As smoke rose over parts of Nairobi, the capital, Kenya's emerging democracy also appeared to be smoldering. Before the chaotic count, which saw election officials leave and European Union observers turned away without access to tallies, analysts and diplomats had viewed Kenya as one of the most promising democracies in Africa.
But the politics of the Big Man still hold sway in many parts of Africa, where only a few presidents have lost power through the ballot box.
After the 76-year-old president was sworn in for another five-year term, his challenger, opposition leader Raila Odinga, wiped away tears as he said a ruling clique was trying to rob Kenya of its democracy.
Odinga, 62, said he would be sworn in as the "people's president" in his own ceremony today and outlined plans for a parallel government. As he spoke, live television transmissions were cut.
There were reports of violence across the country. In Kibera, a Nairobi slum area and opposition stronghold, thousands of protesters armed with rocks, knives and machetes chanted, "No peace!"
Rampaging mobs burned shacks and kiosks and beat people up. Panic-stricken people fled the area, shouting that gangs of youths were stoning cars and attacking and robbing people. Police fired tear gas and live bullets to try to disperse the protesters.
But in Kibaki's strongholds, his supporters danced and sang.
The violence ran along tribal lines, as opposition supporters from the Luo tribe attacked those from Kibaki's Kikuyu tribe. Local media reported at least 13 people dead, including several protesters shot by police. At least 70 had died in earlier election-related violence.
According to the official result, Kibaki won 4,584,721 votes and Odinga had 4,352,993. Odinga was well ahead in counting Friday, but Saturday saw the tally steadily tilt in Kibaki's favor, triggering riots across Kenya.
"Kenyans will not accept the results of a rigged election," Odinga, the leader of the Orange Democratic Movement, had declared Sunday. "No force will stop Kenyans attaining what they want."
He said his party's figures indicated the election had been rigged by 300,000 votes.
The parliamentary vote, also held Thursday, had shown a massive repudiation of the government. Twenty government ministers lost their seats.
The chief of the European Union election observers in the country, Alexander Graf Lambsdorff, reported evidence of irregularities.
"We regret that it has not been possible to address irregularities about which both the Election Observation Mission and the Electoral Commission of Kenya have evidence," he said in a statement Sunday, adding that "some doubt remains as to the accuracy of the result of the presidential election as announced today."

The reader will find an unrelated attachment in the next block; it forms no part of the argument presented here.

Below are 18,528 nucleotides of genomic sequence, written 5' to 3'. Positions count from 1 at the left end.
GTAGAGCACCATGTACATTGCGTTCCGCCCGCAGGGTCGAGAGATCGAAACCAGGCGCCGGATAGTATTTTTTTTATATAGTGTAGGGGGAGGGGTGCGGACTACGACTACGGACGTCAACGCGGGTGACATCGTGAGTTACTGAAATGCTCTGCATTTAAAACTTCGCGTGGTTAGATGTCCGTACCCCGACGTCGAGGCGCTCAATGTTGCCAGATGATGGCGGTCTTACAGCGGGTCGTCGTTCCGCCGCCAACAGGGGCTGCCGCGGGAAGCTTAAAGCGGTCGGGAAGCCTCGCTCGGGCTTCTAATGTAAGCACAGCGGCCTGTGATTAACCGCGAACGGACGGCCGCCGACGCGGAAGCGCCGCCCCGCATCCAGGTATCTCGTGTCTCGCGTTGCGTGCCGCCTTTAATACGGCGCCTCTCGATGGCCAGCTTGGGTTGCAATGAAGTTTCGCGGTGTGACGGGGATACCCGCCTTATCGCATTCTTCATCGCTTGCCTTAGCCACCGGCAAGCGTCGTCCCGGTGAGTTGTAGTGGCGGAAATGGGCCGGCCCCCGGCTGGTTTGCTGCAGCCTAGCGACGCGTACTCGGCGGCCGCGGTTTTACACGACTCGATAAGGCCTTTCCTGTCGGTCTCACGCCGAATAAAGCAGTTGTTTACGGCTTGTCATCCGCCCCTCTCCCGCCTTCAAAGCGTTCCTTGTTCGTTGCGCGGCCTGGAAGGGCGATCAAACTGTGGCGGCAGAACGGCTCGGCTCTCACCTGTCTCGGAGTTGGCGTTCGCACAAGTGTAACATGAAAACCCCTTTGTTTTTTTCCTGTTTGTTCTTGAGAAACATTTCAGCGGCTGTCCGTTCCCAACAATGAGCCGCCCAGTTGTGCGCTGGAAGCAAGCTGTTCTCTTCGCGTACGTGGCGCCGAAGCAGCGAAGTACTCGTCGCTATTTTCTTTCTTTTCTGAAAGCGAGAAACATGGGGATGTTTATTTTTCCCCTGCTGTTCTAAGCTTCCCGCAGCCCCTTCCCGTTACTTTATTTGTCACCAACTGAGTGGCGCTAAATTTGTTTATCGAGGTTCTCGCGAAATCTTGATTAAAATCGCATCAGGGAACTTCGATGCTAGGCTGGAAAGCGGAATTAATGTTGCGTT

A welder, Michael Mulama, 47, of Nairobi, said he was dismayed and puzzled by the result. "Why has Mzee done this?" he said, using a Kenyan nickname for Kibaki that means wise old man. "Is the government happy when people are dying? This is really bad."
But at the swearing-in ceremony, just an hour after the result was announced, Kibaki insisted that the election was free and fair, and called for reconciliation and healing.
"I urge all of us to set aside the passions that were excited by the election process, and work together as one people with the single purpose of building a strong, united, prosperous and equitable country," he said.
Kenya is usually a haven of stability in one of the continent's most volatile regions. But tribalism determines voting patterns and often erupts into violence.
In the lead-up to elections in 1992, 2,000 people died in tribal violence.
Political analyst Robert Shaw said there was clear rigging of the vote, in a serious setback for Kenyan democracy. He predicted a period of instability and unrest.
"I think the presidential result is a complete fraud. We are going to see a lot of turmoil and a lot of questions being asked," he said. But he predicted that Kibaki's effort to hold on to power would fail.
"There was deliberate rigging, but the overall momentum for democracy in Kenya will not accept that. I don't think the status quo, in terms of Kibaki being accepted as president, will be sustained."
Scuffles broke out as the chief of the electoral commission, Samuel Kivuitu, read the final results.
As he read the result for one constituency, opposition agents shouted angrily and one opposition representative approached Kivuitu yelling, "Justice! This is not a police state!"
Dozens of paramilitary police flooded in and escorted Kivuitu from the room. Soon afterward, he appeared live on television and declared Kibaki the winner.
Throughout Kenya, opposition supporters reacted with disappointment and anger to Kibaki's victory.
"I am disappointed," said Joshua Owino, 32, a security guard in Nairobi. "I know Kenyans voted strongly for change and it has been denied. This leadership is an indirect dictatorship."
Immaculate Kieti, 37, a shopkeeper, predicted there would be a period of violence, but not civil war.
"Kenyans will not fight for real, but there is going to be some unrest and chaos due to the emotion," she said. "But Kenyans will not be intimidated. Raila remains our president."
Under Kibaki, Kenyans have enjoyed stable economic growth, a booming tourist industry and free elementary school education, but his opponents say he did not deliver on his promise to deal with corruption, a big issue for voters.
Odinga, the son of the country's first vice president, is a wealthy businessman who promised to improve the lives of the poor.
Special correspondent Soi reported from Nairobi and Times staff writer Dixon from Johannesburg, South Africa.